“YOU ARE AN IRONMAN” – 4 simple words that drove me to cross the finish line for a 9th Ironman finish! They never get old, I’ve been lucky enough to be called across the line by Mike Riley (the voice of Ironman Hawaii) twice, by Pete Murray 6 times and now by a great bloke and fellow coach Toby Coote! Grab a coffee or a beer and settle in this is a long read #sorrynotsorry
It’s always hard to objectively assess a race performance when you went in with loose goals at best. Yes I am full of mixed emotion, super grateful we got to race, super appreciative of all the volunteers that made it possible (giving freely of their time so we could do this crazy challenge), super proud to see so many familiar faces enjoying what we got to do, inspired by some epic performances, elated to make the finish line.
My measuring stick is perhaps a little big or long when taking into account the events we have all experienced during the start of 2020. So yes, right or wrong, I am a little disheartened with my own result, perhaps a little critical of decisions I made during the race that in hindsight my not have helped me, kicking myself that my training fell away so bad over the past few months, regretting those missed sessions, spewing to miss a Kona slot by 2 places and about 5 minutes (so many opportunities to make that time up).
As each day passes, the more I can appreciate the magnitude of the accomplishment. This was a race I punched well above my training and banked Ironman number 9, in style and with a smile! Really that’s plenty to be proud of! So let’s get real and review the day and everything I did, both right and wrong,
Up early before every race about 3am, there is a simple process, it takes time, but in reality, it’s super simple and has become almost a habit and very automated. Step 1 is shower, I know, don’t ask I do it before every race, it helps me wake up and is like the first switch I need to turn on. Apply tattoo with a super wet face washer and then tri suit on. It time to eat, my normal routine of French toast was unavailable due to accomodation limitations, so we pivot and I had arranged banana bread with ricotta and honey! Unfortunately the fridge was working too well and froze the ricotta, so my breakfast became banana bread with honey! My room mate and sudo-mum/wife for the weekend Kim was awesome support keeping me on the straight and narrow all weekend! It was a case of the coach becoming the athlete and the athlete becoming the coach and I’m humble enough to know I needed it this weekend! Once I’ve eaten, had a coffee and cleared the bowels, it time to head to transition.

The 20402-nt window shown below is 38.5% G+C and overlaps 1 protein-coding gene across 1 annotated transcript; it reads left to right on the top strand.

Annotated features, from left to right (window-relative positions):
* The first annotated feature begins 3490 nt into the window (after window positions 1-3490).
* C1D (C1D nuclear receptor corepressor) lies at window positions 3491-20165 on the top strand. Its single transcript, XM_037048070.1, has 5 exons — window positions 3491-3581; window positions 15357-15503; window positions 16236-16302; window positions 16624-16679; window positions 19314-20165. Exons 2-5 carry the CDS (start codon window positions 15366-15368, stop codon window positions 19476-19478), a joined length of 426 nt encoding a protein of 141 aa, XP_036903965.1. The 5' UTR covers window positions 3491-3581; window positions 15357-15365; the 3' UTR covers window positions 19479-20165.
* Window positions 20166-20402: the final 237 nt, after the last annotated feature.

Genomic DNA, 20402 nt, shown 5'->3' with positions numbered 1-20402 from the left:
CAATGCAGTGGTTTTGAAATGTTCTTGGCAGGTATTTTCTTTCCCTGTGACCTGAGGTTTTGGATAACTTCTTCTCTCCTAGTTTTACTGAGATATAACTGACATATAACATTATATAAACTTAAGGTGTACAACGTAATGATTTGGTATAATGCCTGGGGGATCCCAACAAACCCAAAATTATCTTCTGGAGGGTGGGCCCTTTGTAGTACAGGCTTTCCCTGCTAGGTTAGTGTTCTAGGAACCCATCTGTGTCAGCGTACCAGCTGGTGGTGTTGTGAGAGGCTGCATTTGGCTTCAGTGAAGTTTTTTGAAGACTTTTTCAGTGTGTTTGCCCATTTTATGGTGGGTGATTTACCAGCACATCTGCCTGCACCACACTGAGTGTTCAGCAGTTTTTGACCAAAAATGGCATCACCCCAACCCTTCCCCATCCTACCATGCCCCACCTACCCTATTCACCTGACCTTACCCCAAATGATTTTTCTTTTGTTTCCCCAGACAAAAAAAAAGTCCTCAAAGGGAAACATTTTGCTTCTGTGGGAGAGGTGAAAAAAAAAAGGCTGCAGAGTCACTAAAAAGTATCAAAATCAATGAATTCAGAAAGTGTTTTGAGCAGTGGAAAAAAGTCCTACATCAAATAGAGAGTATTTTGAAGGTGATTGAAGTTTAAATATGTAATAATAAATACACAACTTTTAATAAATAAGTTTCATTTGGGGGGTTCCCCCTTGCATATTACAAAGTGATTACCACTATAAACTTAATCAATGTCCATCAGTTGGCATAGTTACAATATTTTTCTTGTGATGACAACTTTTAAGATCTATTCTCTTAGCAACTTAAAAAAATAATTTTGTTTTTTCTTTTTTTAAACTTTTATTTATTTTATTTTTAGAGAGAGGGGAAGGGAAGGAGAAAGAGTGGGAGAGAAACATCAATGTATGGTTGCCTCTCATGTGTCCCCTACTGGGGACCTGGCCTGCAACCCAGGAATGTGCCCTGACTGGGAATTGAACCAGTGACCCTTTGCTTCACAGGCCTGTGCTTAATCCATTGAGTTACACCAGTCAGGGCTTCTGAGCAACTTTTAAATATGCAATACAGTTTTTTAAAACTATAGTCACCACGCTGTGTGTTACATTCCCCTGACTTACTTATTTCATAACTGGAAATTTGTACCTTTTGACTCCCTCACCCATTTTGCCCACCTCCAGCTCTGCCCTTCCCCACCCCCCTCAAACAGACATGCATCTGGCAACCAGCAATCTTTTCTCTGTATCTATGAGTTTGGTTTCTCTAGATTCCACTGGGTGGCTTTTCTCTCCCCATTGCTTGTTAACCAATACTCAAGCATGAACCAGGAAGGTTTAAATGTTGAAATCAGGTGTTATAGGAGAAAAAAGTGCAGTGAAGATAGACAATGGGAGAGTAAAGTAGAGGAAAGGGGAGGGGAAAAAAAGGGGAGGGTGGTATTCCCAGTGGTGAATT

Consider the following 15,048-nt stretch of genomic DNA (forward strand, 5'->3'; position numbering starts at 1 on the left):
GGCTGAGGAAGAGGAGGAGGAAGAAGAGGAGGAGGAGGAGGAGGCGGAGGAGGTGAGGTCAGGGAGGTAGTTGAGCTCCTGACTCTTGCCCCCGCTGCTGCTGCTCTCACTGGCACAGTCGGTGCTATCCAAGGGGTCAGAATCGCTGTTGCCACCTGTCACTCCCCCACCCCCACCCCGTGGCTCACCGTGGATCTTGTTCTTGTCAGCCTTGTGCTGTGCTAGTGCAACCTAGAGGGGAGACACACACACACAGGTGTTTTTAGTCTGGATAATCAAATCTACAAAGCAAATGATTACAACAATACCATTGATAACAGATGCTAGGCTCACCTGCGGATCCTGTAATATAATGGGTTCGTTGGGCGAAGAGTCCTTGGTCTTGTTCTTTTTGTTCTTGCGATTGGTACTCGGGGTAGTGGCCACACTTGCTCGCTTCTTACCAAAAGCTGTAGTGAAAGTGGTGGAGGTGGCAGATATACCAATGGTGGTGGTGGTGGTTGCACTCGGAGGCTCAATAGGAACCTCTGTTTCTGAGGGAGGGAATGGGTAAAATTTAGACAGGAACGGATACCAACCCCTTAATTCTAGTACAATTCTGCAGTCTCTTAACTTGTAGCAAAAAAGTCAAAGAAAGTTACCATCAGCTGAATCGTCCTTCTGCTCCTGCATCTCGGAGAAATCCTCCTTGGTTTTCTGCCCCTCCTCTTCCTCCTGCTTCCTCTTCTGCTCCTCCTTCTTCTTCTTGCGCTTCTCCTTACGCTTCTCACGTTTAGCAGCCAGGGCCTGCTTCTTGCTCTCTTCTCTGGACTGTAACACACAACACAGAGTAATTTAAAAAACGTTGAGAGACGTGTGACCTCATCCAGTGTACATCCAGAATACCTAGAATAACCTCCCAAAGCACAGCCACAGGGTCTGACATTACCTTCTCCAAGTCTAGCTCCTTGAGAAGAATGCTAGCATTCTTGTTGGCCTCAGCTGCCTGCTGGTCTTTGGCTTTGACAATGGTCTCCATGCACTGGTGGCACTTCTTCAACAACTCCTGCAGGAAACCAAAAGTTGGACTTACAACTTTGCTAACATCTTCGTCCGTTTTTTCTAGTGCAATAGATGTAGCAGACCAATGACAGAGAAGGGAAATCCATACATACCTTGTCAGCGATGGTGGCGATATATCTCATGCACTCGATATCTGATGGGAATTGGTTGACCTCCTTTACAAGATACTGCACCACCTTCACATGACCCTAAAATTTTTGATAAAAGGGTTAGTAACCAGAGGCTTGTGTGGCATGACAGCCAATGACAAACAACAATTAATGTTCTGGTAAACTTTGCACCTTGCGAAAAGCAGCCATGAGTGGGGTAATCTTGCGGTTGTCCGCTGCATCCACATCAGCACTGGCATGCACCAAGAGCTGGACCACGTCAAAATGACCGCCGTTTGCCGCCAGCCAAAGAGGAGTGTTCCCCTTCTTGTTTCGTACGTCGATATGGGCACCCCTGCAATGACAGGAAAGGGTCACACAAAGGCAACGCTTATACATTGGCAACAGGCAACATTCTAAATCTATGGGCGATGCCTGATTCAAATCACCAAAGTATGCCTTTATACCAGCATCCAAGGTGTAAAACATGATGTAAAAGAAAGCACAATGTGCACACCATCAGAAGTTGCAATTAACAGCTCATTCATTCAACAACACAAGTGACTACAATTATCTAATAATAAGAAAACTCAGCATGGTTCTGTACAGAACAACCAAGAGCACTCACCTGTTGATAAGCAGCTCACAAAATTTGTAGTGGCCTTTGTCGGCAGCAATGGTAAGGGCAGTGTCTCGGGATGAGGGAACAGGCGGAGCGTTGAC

Every year I’ve raced up here in Cairns I’ve been lucky enough to avoid the athlete shuttle buses and either hitch a ride with staff or drive up in a car. This year was no different, thank you to Matt for organising the car/van and Shirona for being our Sherpa for the weekend and carrying bags all over the place!
So the changes that have had to be made to allow us to race meant that transition was a very different experience this year. We had to be very self sufficient, no wetsuit strippers, no volunteer helpers in transition, everything had to be setup at your bike like a normal triathlon. First pump both tires up, today I went to 100psi in both front and back. This may have been the first of a few small decision I made wrong, in reflection maybe 85/90 would have been better, but I like to feel the road below me, so right or wrong, that’s what I rode on! Hydration goes on next, two bottles behind the seat, which is still to this day a bidon position that hasn’t worked well for me, but on my Felt, I need to figure out a way to make it work. Placed my aero bottle on the frame and fill the front bottle. That’s a total of 2.4 litres of electrolyte on my bike, hopefully enough. Next up is nutrition, a mix of Cliff bars, blocks and gels, about 1000 calories of sugary easily digestible treats to keep me fuelled. In reflection I think I went in with too many solids this race and need to reassess how to get calories in easily in the heat.